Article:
The old photographs are all that remain. There are few family members, if any at all, who had firsthand contact with my long-deceased grandparents. Those of us who may have heard a story or two are getting older. We don’t spend much time talking about our ancestors.

Is it true that once the collective conscientious no longer remembers us, we are well and truly gone, only to awaken on those rare occasions when someone, somewhere in the gene pool, conjures up our name? After all, we are mere mortals of little repute. We are just average working-class people who came from immigrants.

My grandfathers were immigrants. I never met them. Their hard lives bore down on their bodies as they joined the legions of other family members I would never know. Growing up without grandparents meant that any history imparted to me was second-hand. I only knew what I heard from their children and my parents as I studied fading sepia images.

My mother’s father, according to her, came across the Canadian border illegally. “He may have been running away from the law,” she’d say. I’d look at his face in the photograph trying to find something there I could identify with, something that I could weave into my own narrative. What I may have taken from all those wispy conversations was that he was a rebel, skirting the rules here and there to survive. That I understand.

Ma said that his dark complexion made the family believe he might have had American Indian blood. He was handsome in a rough-hewn way, unsophisticated, earthy, and known to have a raging, explosive temper. His name was Martin Billard.

Some contemporary family members have tried to research his past through computer programs that warehouse public records. Ancestry research has produced sparse results. The few records available show a man who became a naturalized citizen in spite of entering the country as an undocumented worker. Martin married a citizen, my grandmother Mary Ransom, who then also had to be naturalized after marrying an illegal. The rules in the early twentieth century were much different than today. Between his marriage and his death, there are only the stories nearly obscured by time and distance. All of his children are now deceased.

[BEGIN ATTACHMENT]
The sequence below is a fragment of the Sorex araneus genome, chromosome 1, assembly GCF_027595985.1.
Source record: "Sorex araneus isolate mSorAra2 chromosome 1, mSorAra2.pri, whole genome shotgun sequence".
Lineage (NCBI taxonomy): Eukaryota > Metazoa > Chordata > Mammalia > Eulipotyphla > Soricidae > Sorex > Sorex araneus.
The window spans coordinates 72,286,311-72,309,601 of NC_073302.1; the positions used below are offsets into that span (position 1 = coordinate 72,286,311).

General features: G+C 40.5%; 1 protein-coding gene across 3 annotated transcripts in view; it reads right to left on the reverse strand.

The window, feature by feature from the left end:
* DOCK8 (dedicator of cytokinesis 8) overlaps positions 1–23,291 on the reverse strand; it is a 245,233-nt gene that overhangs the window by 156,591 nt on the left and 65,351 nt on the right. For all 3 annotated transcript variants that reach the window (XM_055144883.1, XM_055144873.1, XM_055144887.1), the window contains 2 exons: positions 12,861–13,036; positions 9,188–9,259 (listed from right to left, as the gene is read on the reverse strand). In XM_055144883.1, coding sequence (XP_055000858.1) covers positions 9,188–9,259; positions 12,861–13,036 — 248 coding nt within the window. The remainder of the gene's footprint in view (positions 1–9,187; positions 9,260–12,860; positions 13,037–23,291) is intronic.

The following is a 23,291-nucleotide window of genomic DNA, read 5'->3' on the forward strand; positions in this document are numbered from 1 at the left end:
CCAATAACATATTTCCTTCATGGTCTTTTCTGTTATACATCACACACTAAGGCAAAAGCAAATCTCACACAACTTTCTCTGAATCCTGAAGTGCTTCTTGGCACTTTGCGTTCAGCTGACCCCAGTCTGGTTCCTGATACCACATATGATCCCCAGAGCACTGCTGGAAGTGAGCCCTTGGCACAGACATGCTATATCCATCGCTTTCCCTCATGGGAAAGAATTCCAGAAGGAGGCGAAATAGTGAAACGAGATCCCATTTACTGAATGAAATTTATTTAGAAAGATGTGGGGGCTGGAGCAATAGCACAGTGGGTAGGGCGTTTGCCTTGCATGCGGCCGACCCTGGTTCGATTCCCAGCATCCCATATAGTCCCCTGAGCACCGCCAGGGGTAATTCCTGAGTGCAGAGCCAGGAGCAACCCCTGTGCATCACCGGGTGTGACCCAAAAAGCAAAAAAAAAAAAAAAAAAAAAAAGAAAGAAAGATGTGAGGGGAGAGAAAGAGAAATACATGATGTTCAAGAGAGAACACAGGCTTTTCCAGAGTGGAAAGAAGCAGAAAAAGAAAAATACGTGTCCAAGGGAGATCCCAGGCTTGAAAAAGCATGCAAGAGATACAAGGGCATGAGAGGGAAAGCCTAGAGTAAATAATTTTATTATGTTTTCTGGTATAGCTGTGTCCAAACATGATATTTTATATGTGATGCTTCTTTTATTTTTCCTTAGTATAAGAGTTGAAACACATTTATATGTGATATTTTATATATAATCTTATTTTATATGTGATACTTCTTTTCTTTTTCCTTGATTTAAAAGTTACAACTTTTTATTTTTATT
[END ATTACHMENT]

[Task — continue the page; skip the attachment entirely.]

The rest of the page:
Ma said that at Christmas time, he would travel to New Bedford, where my grandmother came from, bringing back rare fruits and nuts, items we take for granted today, like oranges. He’d bring his children another rare treat, rock candy. How clearly I see her face smiling at that memory.  It was precious to her.

The rest of Ma’s memories were filled with anger and the harsh realities of medical care of the poor before World War II.

Her father drank. He didn’t earn enough money to provide for his large family. His wife had to work, too. He had a stroke when he was only in his forties. People stepped over him in the street where he lain for hours thinking he was merely drunk again. He was placed in a bed on the first floor of the home that his wife had purchased. There he stayed, severely paralyzed, being cared for by my mother who was 12 at the time. He died years later in a hospital far from home. He outlived his wife who died in her fifties. That is the sum total of all I know.

My father’s father we know even less about. Dad was never predisposed to talk much about anything, least of all his family. But there the old man stands in pictures taken sometime in the late ‘40s or early ‘50s. In one picture he is standing with his wife, Nettie, and their oldest grandchild. Their clothing is very bedraggled. The grandchild is prim, tidy, and standing stick straight. Everyone is trying to smile.

Of this man, Nehemiah Newell, I was told the following: the family emigrated from England to Nova Scotia, they were fishermen, and they were a band of brothers who traveled to Cape Cod for the fishing opportunities. In another picture, the short somewhat squat man is standing in front of lobster traps stacked high against a shack. He was, indeed, a fisherman.

Nehemiah labored long and hard as a shore fisherman rowing a boat around Barnstable, Hyannis, and Yarmouth. Dad hinted that his father might have been a laborer working on the Cape Cod Canal at one point. I can’t confirm that detail. My paternal grandfather suffered from a “bad chest.” His wife begrudgingly cared for him. They lived their final years as they had lived all their years, in nearly abject poverty. End of story.

These were simple men in search of survival.

It is highly likely that, if there were rules governing the immigration of persons from Canada to the U.S. in the early 1900’s, my grandfathers avoided the paperwork. They could barely read. I wonder if my grandfathers would be allowed to immigrate now. My maternal grandfather may have had a checkered past, was uneducated, penniless, and did not have a sponsor. My paternal grandfather was uneducated, penniless, and also did not have a sponsor.

Of one thing I am sure: they were following the money, the opportunity, the hope of something better. They came to the U.S. to thrive. They managed that, but little more in their own lifetimes. But they set something in motion that continues today.

This I also know: their children scrambled up from the depths of poverty. Many of their grandchildren and great-grandchildren are college educated, or are tradesmen, have achieved economic success, are contributing members of this American story.

Given the success of their flock, no doubt my grandfathers would believe as I do – they had accomplished what they started out to do, a chance at something more then mere survival. If that is the case, then this is a happy ending for my family. It is a never-ending story of humankind’s drive, as real today as when my grandfathers skirted authority in order to live in the United States of America.

This Mattapoisett Life

By Marilou Newell


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